Chapter

Intelligence and Cognitive Abilities as Competencies in Development

Damian P. Birney and Robert J. Sternberg

in Lifespan Cognition

Published in print April 2006 | ISBN: 9780195169539
Published online March 2012 | e-ISBN: 9780199847204 | DOI: http://dx.doi.org/10.1093/acprof:oso/9780195169539.003.0022
Intelligence and Cognitive Abilities as Competencies in Development

Show Summary Details

Preview

This chapter discusses four theoretical approaches—psychometric theories, information-processing theories, Piagetian and neo-Piagetian theories, and contextualist theories—and the associated methodologies that are used to understand intelligence and intellectual development. It then reflects on a relatively new theory that, following from the triarchic theory of intelligence, conceptualizes abilities as competencies in development. This multifaceted account of intelligence has been proposed to integrate what are often considered to be disparate paradigms. The triarchic theory of intelligence comprises three subtheories: a componential subtheory dealing with the (universal) components of intelligence; a contextual subtheory dealing with processes of adaptation, shaping, and selection; and an experiential subtheory dealing with the importance of coping with novelty and automatization. This chapter also examines experience and cognitive capacity as determinants of intellectual development.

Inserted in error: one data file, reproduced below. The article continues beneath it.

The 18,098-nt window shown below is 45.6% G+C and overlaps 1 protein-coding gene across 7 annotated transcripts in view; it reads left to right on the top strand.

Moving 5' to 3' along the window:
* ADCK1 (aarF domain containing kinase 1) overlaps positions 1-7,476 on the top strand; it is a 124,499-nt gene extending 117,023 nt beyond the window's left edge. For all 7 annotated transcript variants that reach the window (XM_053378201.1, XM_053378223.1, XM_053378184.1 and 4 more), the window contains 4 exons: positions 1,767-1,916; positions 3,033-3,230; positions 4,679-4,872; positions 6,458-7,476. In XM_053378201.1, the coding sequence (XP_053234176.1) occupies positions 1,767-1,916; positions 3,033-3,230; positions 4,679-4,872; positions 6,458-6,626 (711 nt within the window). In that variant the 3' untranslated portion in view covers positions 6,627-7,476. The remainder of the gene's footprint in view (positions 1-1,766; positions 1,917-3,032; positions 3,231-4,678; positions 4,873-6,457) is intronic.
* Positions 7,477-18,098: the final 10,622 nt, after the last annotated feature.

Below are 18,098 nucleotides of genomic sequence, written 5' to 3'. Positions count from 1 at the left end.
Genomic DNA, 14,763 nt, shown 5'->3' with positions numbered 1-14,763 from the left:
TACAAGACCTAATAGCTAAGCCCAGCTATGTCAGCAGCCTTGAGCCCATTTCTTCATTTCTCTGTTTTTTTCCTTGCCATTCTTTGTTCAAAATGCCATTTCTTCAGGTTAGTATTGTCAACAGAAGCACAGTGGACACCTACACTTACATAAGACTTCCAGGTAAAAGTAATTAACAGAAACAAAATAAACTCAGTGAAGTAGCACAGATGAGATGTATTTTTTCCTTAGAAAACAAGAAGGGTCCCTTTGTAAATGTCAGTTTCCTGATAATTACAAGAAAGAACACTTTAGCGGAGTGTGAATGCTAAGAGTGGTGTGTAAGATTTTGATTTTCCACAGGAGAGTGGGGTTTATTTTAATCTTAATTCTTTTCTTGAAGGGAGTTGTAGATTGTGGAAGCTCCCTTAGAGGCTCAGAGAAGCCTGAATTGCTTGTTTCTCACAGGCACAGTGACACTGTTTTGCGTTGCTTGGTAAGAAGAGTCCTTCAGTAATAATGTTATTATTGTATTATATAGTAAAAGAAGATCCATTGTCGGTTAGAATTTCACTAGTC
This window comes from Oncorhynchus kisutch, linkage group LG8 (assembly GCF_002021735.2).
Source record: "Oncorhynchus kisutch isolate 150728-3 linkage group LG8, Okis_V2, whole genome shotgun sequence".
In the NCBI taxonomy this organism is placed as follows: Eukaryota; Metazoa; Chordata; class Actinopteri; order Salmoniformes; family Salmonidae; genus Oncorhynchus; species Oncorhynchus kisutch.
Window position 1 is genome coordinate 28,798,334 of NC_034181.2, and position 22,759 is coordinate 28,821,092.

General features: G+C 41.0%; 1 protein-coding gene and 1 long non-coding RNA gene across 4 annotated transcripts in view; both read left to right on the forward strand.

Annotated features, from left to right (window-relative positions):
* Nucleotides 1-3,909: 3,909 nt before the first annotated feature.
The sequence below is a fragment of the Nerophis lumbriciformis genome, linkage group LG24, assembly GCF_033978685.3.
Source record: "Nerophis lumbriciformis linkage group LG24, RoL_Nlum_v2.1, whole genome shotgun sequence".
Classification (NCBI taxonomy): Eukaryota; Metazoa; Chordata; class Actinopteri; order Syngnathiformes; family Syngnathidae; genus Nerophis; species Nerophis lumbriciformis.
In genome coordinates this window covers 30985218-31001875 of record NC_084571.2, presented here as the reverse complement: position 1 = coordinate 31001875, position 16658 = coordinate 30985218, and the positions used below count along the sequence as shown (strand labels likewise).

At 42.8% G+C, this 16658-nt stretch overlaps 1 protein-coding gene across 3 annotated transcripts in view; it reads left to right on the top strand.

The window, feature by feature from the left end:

Keywords: psychometric theories; information-processing theories; Piagetian theories; neo-Piagetian theories; contextualist theories; intelligence; intellectual development; triarchic theory of intelligence; cognitive capacity; experience; novelty

Chapter.  10606 words.  Illustrated.

Subjects: Cognitive Psychology

Full text: subscription required

How to subscribe Recommend to my Librarian

Buy this work at Oxford University Press »

Users without a subscription are not able to see the full content. Please, subscribe or login to access all content.